Infants submitted to NBS for CF  144,090  170,482  177,998  171,032  176,578  840,976 
Coverage of NBS for CF (%)  70.9  83.6  86.1  85.6  86.7  82.6 
Inadequate samples - N (%)  1,463 (1.0)  2,316 (1.4)  1,041 (0.6)  353 (0.2)  4 (0.0)  5,260 (0.6) 
Samples for IRT1 collected before 7 days of life – N (%)  60,751 (42.2)  72,613 (42.6)  76,878 (43.3)  77,758 (45.5)  85,234 (48.3)  37,3234 (44.5) 
Samples for IRT1 collected after 30 days of life - N (%)  7,544 (5.4)  8,038 (4.7)  8,518 (4.8)  7,620 (4.5)  7,266 (4.1)  38,986 (4.6) 
IRT1 positive - N (%)  933 (0.6)  424 (0.2)  941 (0.5)  1,283 (0.8)  1,014 (0.6)  4,595 (0.5) 
Infants submitted to IRT2 - N (%)  655 (70.2)  356 (84.0)  637 (67.7)  1.004 (78.3)  858 (84.6)  3,510 (76.4) 
IRT2 samples collected before 20 days of life - N (%)  118 (18.0)  63 (17.7)  118 (18.6)  233 (23.3)  184 (21.4)  716 (20.4) 
IRT2 samples collected after 30 days of life - N (%)  193 (29.5)  152 (23.9)  135 (37.9)  274 (27.3)  237 (27.6)  991 (28.3) 
IRT2 positive - N (%)  36 (5.5)  20 (5.6)  48 (7.5)  51 (5.0)  46 (5.3)  201 (5.7) 
Number of infants with confirmed diagnosis - N (%)  8 (16.3)  7 (14.3)  12 (24.4)  11 (22.5)  11 (22.5)  49 (100) 
Infants with diagnosis confirmed through NBS - N (%)  7 (14.3)  5 (10.2)  9 (18.3)  11 (22.5)  7 (14.3)  39 (79.6) 
Infants with CF in whom NBS was negative (false negative) - N (%)  1 (2.0)  2 (4.1)  3 (6.1)  0 (0.0)  4 (8.2)  10 (20.4) 
Incidence of the disease  1:25,418  1:29,148  1:17,221  1:18,166  1:18,554  1:20,767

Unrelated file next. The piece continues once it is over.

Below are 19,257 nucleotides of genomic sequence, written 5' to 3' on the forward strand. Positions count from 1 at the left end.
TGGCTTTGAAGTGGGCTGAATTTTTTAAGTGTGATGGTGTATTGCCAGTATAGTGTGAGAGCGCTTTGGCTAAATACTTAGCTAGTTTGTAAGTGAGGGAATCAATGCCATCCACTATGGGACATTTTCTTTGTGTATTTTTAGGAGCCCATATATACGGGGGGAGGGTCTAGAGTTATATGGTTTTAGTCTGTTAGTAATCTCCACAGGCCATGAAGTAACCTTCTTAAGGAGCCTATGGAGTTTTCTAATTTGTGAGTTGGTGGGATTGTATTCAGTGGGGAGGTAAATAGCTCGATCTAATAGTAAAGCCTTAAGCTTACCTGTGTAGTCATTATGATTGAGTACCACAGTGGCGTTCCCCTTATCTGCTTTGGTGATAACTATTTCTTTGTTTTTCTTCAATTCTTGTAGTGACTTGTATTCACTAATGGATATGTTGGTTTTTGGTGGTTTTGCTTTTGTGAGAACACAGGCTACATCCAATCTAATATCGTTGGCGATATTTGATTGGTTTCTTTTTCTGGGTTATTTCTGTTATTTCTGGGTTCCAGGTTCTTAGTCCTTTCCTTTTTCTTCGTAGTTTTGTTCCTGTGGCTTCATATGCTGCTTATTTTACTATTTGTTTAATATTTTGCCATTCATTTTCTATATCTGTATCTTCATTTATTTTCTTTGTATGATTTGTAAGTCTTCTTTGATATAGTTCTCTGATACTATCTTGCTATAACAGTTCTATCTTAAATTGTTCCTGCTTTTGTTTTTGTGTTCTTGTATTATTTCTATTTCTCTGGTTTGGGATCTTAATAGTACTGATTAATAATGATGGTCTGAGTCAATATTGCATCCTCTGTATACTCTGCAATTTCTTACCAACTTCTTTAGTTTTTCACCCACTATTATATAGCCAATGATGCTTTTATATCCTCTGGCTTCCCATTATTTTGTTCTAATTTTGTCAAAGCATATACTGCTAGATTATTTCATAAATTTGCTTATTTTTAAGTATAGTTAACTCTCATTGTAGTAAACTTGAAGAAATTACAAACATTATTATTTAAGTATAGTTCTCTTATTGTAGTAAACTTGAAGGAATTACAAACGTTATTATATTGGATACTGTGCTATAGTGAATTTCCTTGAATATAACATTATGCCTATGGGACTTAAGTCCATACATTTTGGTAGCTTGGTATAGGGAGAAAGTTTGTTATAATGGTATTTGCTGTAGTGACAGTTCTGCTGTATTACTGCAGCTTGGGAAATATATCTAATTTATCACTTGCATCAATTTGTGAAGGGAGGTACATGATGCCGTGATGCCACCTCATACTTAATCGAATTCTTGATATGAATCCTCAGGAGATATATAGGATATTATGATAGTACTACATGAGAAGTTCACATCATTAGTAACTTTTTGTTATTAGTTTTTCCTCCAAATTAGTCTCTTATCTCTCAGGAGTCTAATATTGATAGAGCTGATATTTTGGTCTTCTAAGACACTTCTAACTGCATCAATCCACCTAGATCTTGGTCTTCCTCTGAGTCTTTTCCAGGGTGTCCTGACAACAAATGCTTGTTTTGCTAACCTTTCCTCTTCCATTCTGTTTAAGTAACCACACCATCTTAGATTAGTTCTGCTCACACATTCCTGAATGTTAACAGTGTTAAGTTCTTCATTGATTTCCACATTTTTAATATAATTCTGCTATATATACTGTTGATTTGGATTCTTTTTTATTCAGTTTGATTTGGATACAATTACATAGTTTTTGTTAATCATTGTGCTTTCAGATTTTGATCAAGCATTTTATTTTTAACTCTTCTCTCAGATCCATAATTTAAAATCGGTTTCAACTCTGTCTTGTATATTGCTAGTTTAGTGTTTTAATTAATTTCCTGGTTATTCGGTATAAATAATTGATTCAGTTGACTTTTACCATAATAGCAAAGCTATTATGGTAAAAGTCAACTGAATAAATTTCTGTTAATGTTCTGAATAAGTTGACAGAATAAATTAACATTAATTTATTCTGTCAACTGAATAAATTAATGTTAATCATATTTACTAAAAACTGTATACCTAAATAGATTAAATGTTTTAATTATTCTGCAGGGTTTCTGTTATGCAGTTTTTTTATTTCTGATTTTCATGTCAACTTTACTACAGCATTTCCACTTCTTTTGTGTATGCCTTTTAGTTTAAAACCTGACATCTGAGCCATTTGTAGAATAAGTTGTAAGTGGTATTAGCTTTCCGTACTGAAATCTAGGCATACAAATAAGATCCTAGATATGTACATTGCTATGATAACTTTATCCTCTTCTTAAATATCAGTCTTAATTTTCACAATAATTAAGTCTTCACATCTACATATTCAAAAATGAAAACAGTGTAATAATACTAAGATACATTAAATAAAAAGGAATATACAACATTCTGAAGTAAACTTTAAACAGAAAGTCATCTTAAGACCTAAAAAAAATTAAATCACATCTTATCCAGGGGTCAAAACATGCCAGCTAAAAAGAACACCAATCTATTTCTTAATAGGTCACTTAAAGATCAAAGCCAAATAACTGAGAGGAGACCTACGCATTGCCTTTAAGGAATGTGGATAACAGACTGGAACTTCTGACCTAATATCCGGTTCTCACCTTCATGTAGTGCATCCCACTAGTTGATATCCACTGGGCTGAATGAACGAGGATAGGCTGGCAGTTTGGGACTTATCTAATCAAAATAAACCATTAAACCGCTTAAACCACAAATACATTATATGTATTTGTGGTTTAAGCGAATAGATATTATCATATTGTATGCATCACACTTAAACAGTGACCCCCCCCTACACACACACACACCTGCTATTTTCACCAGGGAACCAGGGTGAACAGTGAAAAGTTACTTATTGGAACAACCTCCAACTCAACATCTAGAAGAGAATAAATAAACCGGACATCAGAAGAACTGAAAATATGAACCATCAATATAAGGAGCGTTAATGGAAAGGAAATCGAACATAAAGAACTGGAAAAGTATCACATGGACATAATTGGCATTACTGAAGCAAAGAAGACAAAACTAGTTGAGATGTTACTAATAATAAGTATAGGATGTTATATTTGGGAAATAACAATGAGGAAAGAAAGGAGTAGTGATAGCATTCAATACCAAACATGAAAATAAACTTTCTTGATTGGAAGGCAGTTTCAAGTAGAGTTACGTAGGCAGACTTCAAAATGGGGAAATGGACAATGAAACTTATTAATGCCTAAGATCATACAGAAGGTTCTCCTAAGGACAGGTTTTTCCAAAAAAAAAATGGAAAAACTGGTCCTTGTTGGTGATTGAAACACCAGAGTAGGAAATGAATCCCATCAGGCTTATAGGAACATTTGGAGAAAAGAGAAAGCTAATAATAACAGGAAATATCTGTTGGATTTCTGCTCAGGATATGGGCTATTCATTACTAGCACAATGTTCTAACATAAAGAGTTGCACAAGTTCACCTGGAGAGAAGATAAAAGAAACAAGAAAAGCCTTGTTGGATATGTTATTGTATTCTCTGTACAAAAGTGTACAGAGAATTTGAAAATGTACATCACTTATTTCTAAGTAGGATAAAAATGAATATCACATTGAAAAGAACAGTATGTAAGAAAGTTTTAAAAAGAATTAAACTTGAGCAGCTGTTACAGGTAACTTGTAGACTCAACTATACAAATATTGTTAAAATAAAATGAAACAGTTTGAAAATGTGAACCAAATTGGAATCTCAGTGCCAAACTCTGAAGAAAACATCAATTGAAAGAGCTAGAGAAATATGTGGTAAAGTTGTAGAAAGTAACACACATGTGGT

IRT1, first measurement of immunoreactive trypsinogen; IRT2, second measurement of immunoreactive trypsinogen; NBS, newborn screening; CF, cystic fibrosis.

IRT2 was measured in 3510/4595 (76.4%) children with abnormal IRT1 levels; however, 991 (28.3%) were > 30 days old at sampling, and it is unknown whether they were referred for CF treatment. Elevated IRT2 was found in 201/3510 infants (5.7%) and all were referred for an ST (Table 1).

Fig. 1 shows the principal endpoint (diagnosis of CF) and the cases lost to follow-up during newborn CF screening. Over the study period, CF was confirmed in 49 children: 12 (24.5%) had increased IRT1 and IRT2 levels prior to confirmation of diagnosis, and 37/49 (75,5%) underwent IRT1 alone before CF diagnosis confirmation. In the same period was observed that 10/49 (20,4%) infants were diagnosed despite normal IRT1 levels (false negatives). One child died before completing NBS. That child underwent one ST, which was positive (Figure 1). The median age at diagnosis was 3.5 (IQR 2.3–7.3) months.

Figure 1.

Newborn screening for cystic fibrosis: outcomes over five years of implantation in a northeastern Brazilian state. IRT1, first measurement of immunoreactive trypsinogen; IRT2, second measurement of immunoreactive trypsinogen.

(0.32MB).

The incidence of the disease per year in Bahia ranged from 1:29,148 to 1:17,221, with an accumulated five-year incidence of 1:20,767 live births (Table 1).